• The love story develops in a really healthy way.  Hallelujah.  Its birth is reasonable, the restraint is honorable, the details of the reality of infatuation are still there, and yet...there again -- the balance.  There are no sex scenes in this book.  There are references to the reality that other characters are sexually active (including the long-term consequences this may lead to), but the sensuality is limited to kissing, sleeping near each other, and embraces.  
  • The male love interest is decent.  Second refrain of heavenly chorus!  There are so many withdrawn males in YA fiction.  Or outright jerks.  And the accompanying female protags come back for more!  I've more than once before squeezed in my personal exhortations here, to still-searching readers; hold out hope for males that are decent!  Do not settle for someone who treats you like crap because "he's hot" or because when he insults you or ignores you in front of his friends you know deep down he really likes you.  Find a real man.  Wing Jones finds someone decent who not only expresses his feelings and is kind and supportive, he respects boundaries and is loyal.  Ladies, listen to Wing!  The guy's character is also carefully rendered to be a great guy, whilst being reasonable flawed.  I feel like Webber is keepin' it real; don't seek perfection, but seek kindness and respect!
  • The supporting characters are fleshed out well, furnishing the narrative with further diversity and interest.  From half-way I was really impressed by particular players who went up a notch in my estimations, they really added value to Wing's identity and the overall story's depth.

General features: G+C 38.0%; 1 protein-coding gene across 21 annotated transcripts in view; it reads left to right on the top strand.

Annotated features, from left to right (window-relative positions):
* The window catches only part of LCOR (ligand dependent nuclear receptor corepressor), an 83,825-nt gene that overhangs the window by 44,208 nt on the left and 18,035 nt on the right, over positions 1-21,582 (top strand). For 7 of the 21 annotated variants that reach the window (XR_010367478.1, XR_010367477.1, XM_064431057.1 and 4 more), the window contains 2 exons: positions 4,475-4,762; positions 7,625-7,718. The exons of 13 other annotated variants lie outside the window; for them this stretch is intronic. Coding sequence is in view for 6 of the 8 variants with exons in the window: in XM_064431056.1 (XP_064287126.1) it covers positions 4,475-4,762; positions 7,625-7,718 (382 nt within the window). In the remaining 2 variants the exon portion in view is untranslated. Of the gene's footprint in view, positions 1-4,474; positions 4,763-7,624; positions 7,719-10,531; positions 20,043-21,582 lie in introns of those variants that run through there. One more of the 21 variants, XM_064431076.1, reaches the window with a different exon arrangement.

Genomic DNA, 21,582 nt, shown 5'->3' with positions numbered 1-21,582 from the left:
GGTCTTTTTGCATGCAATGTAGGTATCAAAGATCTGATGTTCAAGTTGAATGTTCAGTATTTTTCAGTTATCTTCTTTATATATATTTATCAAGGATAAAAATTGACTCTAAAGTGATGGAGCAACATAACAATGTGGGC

• I don't think the story is foremost a "sport story."  It's a survival story.  Wing Jones survives grief and discrimination, sport is how.  I think the emphasis lays more in the healthy management of difficult things than on sport itself (in case the sport aspect lacked appeal for you), however -- there's enough of a competitive drive in there that sport enthusiasts will appreciate it too.  I was thrilled to see such an excellent, engaging case study of finding a sense of belonging in wholesome recreational activities, instead of the bevy of popular substitutes.
  • The authenticity-censorship balance also sees profanity kept in check, with a handful or less of the S-cuss (and I don't recall any blasphemy). 
  • The writing is confident and solid and delightfully compelling. Not overly poetic, but occasional metaphors brighten the prose.
  • The final treat: in addition to being a survival story (with a bi-racial, worthy heroine!), Wing Jones is also magical realism!  BOOYA!
If you enjoyed any two of: Okay for Now, Liar, The Honest Truth, and Sylvie the Second, I'd wager this book's a lock for you.   I'll be holding off sharing this one with my girls until around age 14, but passionately recommending this tasteful slice of uplifting authenticity to many other teens I know nowThank you, Webber, you're a rare breed of Balancer Extraordinaire indeed!